The mayor says unless an exemption is made for cities, the provincial carbon tax is going to raise property taxes in Calgary by half a percent.
Mayor Naheed Nenshi says he understands the provincial government is in tough and had to make a lot of difficult choices, but the carbon tax impact on the city will be $2.7-million next year, rising to $6.5-million.
And that doesn’t include the increase in the price of natural gas.
Nenshi says this is obviously going to be a problem and the Notley government has to find a way to rebate the money or exempt cities from the carbon tax especially since the city met Kyoto requirements years ago.
He also says it’s not as if the city can run fewer buses, police cars or fire trucks.
When it comes to MSI funding, he says the province has taken a page out of the playbooks of the last few PC governments in extending the time to make payments to cities.
Nenshi says the city spent it’s MSI money, mostly on the West LRT and any delays in payments means more interests expense for the city.
The mayor though is very pleased with the focus on affordable housing and that it will make a tremendous difference and the commitment to several large infrastructure projects such as Calgary’s proposed cancer centre.
As for other reaction to the budget, it was a mixed bag.
“We want to see some greater focus and emphasis on some expense control and greater efficiency on expenses,” Chamber of Commerce President and CEO Adam Legge told reporters at city hall on Thursday. “We also have to have a very significant conversation about what the revenue model is for Alberta going forward, given that our resource revenue has declined and doesn’t look like it’s going to increase in the near-future.”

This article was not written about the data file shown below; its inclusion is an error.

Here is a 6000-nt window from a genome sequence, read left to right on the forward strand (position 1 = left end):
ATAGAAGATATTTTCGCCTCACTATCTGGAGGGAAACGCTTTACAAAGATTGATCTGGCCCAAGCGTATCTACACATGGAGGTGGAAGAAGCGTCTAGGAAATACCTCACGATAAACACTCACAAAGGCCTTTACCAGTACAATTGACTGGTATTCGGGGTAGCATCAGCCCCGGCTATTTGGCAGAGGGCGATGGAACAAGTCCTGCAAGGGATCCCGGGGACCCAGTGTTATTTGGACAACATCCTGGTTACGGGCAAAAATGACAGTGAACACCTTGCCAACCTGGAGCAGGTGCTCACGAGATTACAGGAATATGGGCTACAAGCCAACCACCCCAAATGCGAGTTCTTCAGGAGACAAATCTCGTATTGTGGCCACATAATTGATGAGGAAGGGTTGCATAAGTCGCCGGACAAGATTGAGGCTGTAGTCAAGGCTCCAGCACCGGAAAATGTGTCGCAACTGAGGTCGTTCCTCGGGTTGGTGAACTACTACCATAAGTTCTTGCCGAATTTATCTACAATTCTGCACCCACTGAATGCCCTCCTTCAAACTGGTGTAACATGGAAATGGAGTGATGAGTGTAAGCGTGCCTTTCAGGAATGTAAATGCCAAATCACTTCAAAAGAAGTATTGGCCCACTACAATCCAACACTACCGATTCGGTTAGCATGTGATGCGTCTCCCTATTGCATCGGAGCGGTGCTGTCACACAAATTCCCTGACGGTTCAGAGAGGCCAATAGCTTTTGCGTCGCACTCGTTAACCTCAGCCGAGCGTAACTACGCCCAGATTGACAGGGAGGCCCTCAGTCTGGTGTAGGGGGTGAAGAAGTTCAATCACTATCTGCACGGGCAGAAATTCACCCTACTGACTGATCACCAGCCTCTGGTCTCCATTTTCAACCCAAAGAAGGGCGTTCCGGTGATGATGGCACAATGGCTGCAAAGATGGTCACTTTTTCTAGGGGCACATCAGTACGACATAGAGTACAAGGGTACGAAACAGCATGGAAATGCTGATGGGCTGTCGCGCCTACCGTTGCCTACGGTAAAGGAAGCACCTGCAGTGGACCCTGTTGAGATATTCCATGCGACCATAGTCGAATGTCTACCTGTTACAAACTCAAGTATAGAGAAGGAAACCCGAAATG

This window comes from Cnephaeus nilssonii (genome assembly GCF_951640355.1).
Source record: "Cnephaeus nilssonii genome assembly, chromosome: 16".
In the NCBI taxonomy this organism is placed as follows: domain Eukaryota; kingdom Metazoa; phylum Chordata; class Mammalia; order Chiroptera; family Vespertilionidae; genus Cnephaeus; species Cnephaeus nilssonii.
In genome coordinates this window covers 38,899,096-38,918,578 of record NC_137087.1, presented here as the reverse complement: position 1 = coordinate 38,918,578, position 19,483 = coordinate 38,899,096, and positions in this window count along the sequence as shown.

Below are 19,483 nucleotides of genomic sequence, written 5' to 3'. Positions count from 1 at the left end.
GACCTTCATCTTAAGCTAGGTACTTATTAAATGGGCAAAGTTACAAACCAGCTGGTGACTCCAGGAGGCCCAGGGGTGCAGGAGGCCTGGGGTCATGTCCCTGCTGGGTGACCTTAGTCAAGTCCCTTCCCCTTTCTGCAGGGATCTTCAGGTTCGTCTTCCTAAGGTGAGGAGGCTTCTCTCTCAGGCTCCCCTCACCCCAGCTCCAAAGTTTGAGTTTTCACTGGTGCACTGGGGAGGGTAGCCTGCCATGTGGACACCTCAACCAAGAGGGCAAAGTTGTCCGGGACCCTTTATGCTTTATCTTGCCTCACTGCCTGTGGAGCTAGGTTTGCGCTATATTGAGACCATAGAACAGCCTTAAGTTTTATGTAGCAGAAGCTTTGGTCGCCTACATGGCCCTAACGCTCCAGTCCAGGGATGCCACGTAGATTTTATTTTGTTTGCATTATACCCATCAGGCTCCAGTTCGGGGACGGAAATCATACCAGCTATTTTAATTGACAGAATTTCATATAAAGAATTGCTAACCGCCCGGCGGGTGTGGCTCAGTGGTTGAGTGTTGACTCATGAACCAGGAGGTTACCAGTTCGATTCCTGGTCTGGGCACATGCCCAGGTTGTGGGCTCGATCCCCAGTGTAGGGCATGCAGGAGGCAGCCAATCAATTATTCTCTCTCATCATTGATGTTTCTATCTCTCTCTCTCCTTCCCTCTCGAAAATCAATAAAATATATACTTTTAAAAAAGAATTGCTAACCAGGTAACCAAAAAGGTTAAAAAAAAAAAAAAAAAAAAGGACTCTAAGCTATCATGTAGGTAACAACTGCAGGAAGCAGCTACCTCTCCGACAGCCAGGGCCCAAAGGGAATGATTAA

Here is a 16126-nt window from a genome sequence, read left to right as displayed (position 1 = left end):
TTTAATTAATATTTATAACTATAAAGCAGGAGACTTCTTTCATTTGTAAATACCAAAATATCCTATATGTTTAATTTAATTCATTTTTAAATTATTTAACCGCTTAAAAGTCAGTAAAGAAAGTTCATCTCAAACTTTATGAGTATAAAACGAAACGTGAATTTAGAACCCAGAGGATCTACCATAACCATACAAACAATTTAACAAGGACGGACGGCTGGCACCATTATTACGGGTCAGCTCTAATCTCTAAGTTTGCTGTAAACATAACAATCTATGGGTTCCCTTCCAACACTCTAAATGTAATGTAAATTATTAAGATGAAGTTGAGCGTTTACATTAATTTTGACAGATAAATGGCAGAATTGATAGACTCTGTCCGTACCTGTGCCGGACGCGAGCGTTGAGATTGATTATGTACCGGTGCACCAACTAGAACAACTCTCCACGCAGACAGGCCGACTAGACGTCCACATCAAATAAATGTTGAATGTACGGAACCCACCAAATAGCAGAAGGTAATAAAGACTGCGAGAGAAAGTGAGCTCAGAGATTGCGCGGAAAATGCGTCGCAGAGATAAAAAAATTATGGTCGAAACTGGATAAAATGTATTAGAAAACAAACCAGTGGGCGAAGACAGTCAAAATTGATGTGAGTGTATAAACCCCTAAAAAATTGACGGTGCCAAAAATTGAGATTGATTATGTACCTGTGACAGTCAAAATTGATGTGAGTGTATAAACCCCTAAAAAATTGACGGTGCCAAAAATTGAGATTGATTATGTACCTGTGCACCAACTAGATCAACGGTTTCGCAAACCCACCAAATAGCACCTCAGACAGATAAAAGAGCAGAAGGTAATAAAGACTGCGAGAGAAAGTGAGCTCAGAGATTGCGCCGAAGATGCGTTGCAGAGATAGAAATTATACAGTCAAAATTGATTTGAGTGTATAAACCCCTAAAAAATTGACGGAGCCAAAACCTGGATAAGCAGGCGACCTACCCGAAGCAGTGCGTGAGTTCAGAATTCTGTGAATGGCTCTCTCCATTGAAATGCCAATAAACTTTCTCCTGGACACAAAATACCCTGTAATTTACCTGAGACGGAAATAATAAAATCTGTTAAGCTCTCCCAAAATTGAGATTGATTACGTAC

But the Chamber’s Justin Smith did see one bright spot, and that’s the decrease in the small business tax.
“I think they’re going to be happy with the programs we advocated for,” Smith told News Talk 770’s Danielle Smith at the legislature. “But I think there’s some question marks about a $10.4-billion deficit without a pathway to balance.”
AUPE President Guy Smith wouldn’t say if his membership would be okay with a salary and wage freeze, only to say we’ll cross that bridge when we get there with negotiations next year.
“Spending increases do not match population growth and inflation so that means extra stress on the front lines,” Smith told News Talk 770. “At least it’s not over-reacting to the financial challenges this government is facing and I think we would have seen that over-reaction from the other parties in the house.”
Paige McPherson with the Canadian Taxpayers Federation tells News Talk 770 it doesn’t make sense to ramp up spending when you can’t afford it.
“I think that it’s more unprecedented to be going into this kind of borrowing for operational spending, just to pay teachers and keep the lights on,” McPherson said. “And that is a much bigger concern because it is less-common.”